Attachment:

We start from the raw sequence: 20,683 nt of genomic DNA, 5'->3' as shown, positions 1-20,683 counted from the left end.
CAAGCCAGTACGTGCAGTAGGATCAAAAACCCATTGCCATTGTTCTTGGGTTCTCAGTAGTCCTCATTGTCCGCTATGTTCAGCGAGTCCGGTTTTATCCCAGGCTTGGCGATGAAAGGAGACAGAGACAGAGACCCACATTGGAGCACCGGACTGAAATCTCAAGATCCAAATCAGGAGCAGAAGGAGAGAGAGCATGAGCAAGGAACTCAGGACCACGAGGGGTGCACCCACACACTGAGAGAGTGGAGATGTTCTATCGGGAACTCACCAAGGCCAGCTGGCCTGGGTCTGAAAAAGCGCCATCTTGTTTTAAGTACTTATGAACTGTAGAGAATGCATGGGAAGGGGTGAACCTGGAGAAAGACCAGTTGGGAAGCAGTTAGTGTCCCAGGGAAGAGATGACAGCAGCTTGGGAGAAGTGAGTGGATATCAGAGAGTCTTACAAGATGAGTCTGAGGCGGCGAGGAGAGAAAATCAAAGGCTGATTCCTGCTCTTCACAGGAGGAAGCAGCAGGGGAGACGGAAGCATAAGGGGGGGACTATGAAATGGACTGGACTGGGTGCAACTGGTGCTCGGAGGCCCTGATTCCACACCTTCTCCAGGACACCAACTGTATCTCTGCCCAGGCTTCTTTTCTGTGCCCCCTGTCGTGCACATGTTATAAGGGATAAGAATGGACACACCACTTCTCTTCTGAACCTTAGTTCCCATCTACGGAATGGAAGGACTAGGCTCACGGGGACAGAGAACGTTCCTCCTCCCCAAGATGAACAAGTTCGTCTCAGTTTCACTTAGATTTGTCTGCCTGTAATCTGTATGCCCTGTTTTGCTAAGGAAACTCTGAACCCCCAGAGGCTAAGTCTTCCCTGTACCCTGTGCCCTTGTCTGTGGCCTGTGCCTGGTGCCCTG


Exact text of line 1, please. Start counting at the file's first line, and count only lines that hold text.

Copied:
We start from the raw sequence: 20,683 nt of genomic DNA, 5'->3' as shown, positions 1-20,683 counted from the left end.